Inflatable barricade training for December 12(D12) . The word “barricade” comes from the French word “barrique” meaning “barrel”. The first barricades were hollow barrels rolled out into 16th century streets, filled with stones and secured with metal chains. Tools for Action, a Berlin-based arts collective, developed a barricade with a similar construction principle. Modular lightweight sculptures made of insulation foil are filled with air and attached together with velcro. A set of cube-shaped units (like cobblestones) can be quickly inflated at different locations, forming a line that hinders sight and movement when brought together en masse. They can be more than walls though – when people throw the individual cobble- stones into the air, they turn a street into a spontaneous playground.
In Paris, the city where the concept of a barricade originated, Tools for Action has invented a new type of inflatable blockade in preparation for protest at the 2015 UN Climate Summit. The inflatable barricades were ´Made in Paris´ and sent to different climate activist groups around the world to be used on December 12.
Actions in the United States and London
The inflatables have been sent in packages to activist groups in New York, Portland and London marked “Fabriqué á Paris.” The inscription refers to the climate conference taking place in the city under a state of emergency. It also refers to the barricade being invented in Paris in the 16th century.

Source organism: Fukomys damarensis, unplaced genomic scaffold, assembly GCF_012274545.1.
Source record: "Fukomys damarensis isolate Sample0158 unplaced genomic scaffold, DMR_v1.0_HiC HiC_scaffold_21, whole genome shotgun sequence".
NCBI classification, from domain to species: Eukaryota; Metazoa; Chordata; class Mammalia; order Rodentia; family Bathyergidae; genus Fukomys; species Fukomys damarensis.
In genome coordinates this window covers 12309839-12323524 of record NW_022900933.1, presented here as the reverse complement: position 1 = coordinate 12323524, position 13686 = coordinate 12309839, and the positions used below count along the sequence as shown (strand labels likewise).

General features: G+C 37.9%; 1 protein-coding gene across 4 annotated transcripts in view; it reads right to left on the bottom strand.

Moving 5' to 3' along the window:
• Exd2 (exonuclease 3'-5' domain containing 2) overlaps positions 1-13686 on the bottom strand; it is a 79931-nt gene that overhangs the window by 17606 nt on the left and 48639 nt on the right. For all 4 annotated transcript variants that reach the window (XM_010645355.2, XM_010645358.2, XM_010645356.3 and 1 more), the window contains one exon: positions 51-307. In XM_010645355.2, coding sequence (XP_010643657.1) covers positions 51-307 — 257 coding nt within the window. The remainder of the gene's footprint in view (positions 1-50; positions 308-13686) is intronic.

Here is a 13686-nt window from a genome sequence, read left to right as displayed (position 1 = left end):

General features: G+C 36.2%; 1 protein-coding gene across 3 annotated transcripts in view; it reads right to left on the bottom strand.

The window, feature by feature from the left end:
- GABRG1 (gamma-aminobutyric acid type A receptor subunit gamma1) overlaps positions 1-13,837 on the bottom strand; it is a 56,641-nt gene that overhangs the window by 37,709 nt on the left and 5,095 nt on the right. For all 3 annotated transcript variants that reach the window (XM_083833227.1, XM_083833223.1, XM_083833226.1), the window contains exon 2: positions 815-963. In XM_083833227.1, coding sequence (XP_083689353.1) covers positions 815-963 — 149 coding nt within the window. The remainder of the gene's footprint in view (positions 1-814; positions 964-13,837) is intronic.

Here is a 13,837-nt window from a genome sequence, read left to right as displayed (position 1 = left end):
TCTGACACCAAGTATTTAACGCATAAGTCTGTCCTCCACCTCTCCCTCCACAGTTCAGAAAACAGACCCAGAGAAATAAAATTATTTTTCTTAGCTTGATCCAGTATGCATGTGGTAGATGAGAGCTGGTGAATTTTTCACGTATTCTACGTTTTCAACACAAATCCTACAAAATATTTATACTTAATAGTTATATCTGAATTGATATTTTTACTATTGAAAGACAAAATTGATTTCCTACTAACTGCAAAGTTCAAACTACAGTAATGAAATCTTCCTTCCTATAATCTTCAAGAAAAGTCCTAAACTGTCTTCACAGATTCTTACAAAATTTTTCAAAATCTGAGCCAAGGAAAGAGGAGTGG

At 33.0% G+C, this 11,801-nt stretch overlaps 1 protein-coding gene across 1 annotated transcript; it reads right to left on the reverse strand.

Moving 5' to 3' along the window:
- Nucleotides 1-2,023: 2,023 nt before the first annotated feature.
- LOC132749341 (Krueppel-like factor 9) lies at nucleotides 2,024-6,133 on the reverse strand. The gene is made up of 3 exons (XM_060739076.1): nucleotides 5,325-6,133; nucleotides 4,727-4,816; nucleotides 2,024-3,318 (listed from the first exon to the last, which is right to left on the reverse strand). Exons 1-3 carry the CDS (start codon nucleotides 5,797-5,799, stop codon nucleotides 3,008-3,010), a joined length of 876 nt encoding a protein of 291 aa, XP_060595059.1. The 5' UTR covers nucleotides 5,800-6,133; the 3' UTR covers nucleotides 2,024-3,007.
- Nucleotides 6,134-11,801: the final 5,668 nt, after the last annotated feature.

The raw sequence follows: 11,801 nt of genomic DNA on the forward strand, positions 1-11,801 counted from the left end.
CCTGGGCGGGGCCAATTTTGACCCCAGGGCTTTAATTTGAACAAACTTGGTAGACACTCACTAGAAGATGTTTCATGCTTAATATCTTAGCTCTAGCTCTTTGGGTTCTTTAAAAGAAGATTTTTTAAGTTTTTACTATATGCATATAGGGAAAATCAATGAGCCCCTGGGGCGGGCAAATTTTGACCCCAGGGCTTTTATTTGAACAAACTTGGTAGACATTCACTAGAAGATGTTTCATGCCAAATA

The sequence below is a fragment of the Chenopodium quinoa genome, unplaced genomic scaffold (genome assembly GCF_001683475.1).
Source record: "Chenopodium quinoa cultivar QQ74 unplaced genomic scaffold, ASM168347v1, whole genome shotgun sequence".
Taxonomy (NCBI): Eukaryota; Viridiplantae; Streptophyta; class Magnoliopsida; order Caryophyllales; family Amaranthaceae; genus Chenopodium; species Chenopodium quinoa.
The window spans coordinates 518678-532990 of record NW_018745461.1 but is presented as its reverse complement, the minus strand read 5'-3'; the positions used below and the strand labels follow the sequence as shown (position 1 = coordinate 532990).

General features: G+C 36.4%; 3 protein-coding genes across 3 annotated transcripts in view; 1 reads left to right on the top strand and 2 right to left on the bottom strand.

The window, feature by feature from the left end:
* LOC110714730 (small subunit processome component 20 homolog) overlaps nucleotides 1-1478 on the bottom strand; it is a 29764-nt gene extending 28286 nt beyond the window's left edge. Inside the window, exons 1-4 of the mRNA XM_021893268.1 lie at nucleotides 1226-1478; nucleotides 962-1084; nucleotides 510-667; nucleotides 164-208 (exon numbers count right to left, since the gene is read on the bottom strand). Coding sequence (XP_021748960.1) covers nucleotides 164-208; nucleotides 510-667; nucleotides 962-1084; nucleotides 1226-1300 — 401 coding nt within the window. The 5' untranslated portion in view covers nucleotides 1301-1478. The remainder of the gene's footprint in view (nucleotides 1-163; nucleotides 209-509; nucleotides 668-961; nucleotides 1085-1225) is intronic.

The inflatables have already been used to blockade the offices of the US Forest Service in protest of logging in the Mt. Hood National Forest and a construction site for fracked gas in Westchester, New York. This tactic addresses the fact that climate change is a global problem that needs a site-specific direct response.
“Red Lines are not for crossing”
A red line is drawn across these infatable barricades, symbolizing the demands drawn up by the Coalition 21, a network of 130 civil-society organisations. The red line entails a drastic and immediate reduction of greenhouse emissions and a recognition of the historical responsibility of industrialized countries. It also demands the installation of a monitoring system with the authority to penalize transgressors, and sufficient financing from more economically developed countries for a global transition to clean energy, including compensation for the suffering and loss that climate change has caused.
The barricades were assembled by hundreds of helping hands, connecting French farmers opposing a destructive airport, locals from the Montreuil neighbourhood in Paris and solar panel engineers from California. The construction studio in the social center Jardin d’Alice was a meeting point for discussions, skill sharing, and imagining how this simple tool can be used.